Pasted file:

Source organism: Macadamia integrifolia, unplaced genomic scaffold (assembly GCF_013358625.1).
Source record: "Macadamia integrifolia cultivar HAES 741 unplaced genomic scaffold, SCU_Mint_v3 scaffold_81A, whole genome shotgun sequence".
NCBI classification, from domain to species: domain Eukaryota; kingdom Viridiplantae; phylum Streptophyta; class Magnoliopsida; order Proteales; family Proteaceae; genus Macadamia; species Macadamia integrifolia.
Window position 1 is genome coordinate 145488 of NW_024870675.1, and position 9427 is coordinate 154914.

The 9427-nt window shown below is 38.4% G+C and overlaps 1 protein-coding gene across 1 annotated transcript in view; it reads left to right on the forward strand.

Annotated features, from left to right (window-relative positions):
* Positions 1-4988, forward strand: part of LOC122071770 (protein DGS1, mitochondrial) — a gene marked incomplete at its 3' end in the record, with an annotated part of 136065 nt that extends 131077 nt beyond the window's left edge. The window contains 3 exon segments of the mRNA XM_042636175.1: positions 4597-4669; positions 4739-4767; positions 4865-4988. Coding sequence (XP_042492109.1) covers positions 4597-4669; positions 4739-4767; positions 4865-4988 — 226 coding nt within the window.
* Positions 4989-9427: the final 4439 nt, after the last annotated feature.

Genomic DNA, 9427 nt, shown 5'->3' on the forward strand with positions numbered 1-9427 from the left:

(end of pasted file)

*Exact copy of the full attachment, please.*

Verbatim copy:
Source organism: Macadamia integrifolia, unplaced genomic scaffold (assembly GCF_013358625.1).
Source record: "Macadamia integrifolia cultivar HAES 741 unplaced genomic scaffold, SCU_Mint_v3 scaffold_81A, whole genome shotgun sequence".
NCBI classification, from domain to species: domain Eukaryota; kingdom Viridiplantae; phylum Streptophyta; class Magnoliopsida; order Proteales; family Proteaceae; genus Macadamia; species Macadamia integrifolia.
Window position 1 is genome coordinate 145488 of NW_024870675.1, and position 9427 is coordinate 154914.

The 9427-nt window shown below is 38.4% G+C and overlaps 1 protein-coding gene across 1 annotated transcript in view; it reads left to right on the forward strand.

Annotated features, from left to right (window-relative positions):
* Positions 1-4988, forward strand: part of LOC122071770 (protein DGS1, mitochondrial) — a gene marked incomplete at its 3' end in the record, with an annotated part of 136065 nt that extends 131077 nt beyond the window's left edge. The window contains 3 exon segments of the mRNA XM_042636175.1: positions 4597-4669; positions 4739-4767; positions 4865-4988. Coding sequence (XP_042492109.1) covers positions 4597-4669; positions 4739-4767; positions 4865-4988 — 226 coding nt within the window.
* Positions 4989-9427: the final 4439 nt, after the last annotated feature.

Genomic DNA, 9427 nt, shown 5'->3' on the forward strand with positions numbered 1-9427 from the left: